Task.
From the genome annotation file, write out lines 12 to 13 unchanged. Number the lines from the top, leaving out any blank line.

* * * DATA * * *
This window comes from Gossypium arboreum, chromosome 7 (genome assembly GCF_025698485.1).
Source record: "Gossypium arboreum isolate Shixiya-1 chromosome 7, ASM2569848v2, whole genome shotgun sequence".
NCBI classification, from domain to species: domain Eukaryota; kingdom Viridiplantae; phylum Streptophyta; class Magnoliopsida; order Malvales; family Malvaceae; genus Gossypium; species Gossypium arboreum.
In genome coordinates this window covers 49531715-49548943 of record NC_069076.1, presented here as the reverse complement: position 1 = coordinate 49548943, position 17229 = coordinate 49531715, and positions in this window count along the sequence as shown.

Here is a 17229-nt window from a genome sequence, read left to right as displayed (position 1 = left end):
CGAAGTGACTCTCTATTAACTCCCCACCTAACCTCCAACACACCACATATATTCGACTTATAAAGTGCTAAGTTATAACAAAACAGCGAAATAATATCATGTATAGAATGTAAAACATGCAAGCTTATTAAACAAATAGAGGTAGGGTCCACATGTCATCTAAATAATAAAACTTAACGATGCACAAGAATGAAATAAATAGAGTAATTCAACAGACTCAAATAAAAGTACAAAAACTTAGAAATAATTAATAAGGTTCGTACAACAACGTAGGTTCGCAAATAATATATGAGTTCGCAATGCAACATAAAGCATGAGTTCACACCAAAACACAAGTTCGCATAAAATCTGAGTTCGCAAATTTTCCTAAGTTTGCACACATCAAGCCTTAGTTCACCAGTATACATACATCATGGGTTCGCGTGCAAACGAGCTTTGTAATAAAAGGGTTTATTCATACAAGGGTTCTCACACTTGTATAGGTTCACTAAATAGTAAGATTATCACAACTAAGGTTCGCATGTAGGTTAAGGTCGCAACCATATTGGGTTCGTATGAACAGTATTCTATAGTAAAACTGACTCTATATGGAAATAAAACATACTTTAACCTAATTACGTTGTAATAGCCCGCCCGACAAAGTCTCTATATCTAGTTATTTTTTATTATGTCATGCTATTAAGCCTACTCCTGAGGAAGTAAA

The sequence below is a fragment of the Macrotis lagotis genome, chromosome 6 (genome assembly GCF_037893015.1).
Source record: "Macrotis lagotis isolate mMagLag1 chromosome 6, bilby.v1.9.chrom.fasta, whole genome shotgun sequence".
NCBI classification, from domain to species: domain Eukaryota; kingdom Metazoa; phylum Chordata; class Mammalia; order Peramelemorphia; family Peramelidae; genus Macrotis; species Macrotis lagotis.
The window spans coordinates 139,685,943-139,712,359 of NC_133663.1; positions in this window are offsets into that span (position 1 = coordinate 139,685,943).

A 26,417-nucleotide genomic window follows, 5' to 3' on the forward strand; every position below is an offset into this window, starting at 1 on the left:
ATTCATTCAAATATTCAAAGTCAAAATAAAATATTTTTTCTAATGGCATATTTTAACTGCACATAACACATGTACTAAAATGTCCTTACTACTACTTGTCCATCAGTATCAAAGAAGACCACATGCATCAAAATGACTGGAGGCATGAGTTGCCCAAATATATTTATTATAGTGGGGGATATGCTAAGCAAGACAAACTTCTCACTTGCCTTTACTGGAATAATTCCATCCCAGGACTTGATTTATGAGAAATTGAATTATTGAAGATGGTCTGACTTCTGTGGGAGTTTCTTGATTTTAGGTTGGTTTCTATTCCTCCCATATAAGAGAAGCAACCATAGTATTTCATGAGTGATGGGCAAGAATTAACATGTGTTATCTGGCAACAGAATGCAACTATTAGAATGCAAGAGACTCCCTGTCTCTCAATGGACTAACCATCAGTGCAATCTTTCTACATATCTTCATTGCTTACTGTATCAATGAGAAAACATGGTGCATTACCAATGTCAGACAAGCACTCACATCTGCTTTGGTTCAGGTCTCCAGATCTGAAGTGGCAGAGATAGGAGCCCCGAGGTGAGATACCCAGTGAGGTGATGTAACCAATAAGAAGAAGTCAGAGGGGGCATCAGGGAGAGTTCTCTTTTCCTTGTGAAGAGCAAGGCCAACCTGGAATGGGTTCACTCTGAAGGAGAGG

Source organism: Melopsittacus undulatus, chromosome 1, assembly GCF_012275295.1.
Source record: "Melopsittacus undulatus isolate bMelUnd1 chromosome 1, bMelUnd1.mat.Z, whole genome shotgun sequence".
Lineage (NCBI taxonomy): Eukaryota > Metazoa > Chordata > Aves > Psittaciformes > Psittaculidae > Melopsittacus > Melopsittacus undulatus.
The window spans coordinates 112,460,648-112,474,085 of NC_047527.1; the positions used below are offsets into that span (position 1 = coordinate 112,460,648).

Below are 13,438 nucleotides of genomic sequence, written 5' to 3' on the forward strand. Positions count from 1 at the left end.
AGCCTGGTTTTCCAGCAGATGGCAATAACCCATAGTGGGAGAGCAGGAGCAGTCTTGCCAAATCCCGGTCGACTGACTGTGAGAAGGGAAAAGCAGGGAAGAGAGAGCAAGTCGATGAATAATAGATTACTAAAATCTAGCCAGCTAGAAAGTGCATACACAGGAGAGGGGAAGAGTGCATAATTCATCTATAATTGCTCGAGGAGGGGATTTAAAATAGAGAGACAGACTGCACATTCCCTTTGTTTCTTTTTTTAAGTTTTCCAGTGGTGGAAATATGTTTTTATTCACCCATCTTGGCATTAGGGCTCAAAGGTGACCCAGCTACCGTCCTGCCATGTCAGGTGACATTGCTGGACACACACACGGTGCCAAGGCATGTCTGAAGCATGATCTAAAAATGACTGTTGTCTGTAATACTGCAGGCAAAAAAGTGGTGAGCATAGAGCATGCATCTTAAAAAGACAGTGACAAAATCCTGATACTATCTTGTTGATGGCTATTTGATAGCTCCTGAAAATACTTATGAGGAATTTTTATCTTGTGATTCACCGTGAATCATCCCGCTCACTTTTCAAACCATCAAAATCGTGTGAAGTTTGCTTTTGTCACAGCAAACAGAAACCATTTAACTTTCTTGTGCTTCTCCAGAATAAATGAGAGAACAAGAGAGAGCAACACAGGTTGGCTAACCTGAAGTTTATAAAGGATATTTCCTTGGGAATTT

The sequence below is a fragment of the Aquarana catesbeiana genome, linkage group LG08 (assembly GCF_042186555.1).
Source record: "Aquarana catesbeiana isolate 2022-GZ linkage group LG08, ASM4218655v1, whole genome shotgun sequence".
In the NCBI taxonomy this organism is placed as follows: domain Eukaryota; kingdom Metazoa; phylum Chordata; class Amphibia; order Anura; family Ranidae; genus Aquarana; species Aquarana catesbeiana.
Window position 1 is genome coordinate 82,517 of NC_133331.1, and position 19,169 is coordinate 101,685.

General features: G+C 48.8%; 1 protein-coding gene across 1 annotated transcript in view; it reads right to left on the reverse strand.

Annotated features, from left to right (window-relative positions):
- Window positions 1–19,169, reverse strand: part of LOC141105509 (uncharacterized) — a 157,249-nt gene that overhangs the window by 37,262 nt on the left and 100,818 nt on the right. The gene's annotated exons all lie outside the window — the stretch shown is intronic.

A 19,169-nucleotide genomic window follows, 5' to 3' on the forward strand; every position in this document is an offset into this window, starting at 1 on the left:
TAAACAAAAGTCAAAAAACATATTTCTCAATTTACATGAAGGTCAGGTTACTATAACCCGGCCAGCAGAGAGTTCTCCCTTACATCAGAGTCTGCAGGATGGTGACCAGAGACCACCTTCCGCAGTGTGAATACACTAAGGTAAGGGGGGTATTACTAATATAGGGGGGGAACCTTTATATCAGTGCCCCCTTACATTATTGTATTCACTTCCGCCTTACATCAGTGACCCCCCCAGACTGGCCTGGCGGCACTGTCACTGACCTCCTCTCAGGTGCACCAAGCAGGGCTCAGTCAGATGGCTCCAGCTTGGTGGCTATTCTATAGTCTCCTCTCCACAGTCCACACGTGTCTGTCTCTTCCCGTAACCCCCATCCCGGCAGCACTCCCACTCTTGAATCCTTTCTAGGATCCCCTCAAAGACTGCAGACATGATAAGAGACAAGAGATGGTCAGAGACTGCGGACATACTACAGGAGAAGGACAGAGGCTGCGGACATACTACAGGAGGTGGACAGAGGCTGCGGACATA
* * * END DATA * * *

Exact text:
ATTCATTCAAATATTCAAAGTCAAAATAAAATATTTTTTCTAATGGCATATTTTAACTGCACATAACACATGTACTAAAATGTCCTTACTACTACTTGTCCATCAGTATCAAAGAAGACCACATGCATCAAAATGACTGGAGGCATGAGTTGCCCAAATATATTTATTATAGTGGGGGATATGCTAAGCAAGACAAACTTCTCACTTGCCTTTACTGGAATAATTCCATCCCAGGACTTGATTTATGAGAAATTGAATTATTGAAGATGGTCTGACTTCTGTGGGAGTTTCTTGATTTTAGGTTGGTTTCTATTCCTCCCATATAAGAGAAGCAACCATAGTATTTCATGAGTGATGGGCAAGAATTAACATGTGTTATCTGGCAACAGAATGCAACTATTAGAATGCAAGAGACTCCCTGTCTCTCAATGGACTAACCATCAGTGCAATCTTTCTACATATCTTCATTGCTTACTGTATCAATGAGAAAACATGGTGCATTACCAATGTCAGACAAGCACTCACATCTGCTTTGGTTCAGGTCTCCAGATCTGAAGTGGCAGAGATAGGAGCCCCGAGGTGAGATACCCAGTGAGGTGATGTAACCAATAAGAAGAAGTCAGAGGGGGCATCAGGGAGAGTTCTCTTTTCCTTGTGAAGAGCAAGGCCAACCTGGAATGGGTTCACTCTGAAGGAGAGG

Source organism: Melopsittacus undulatus, chromosome 1, assembly GCF_012275295.1.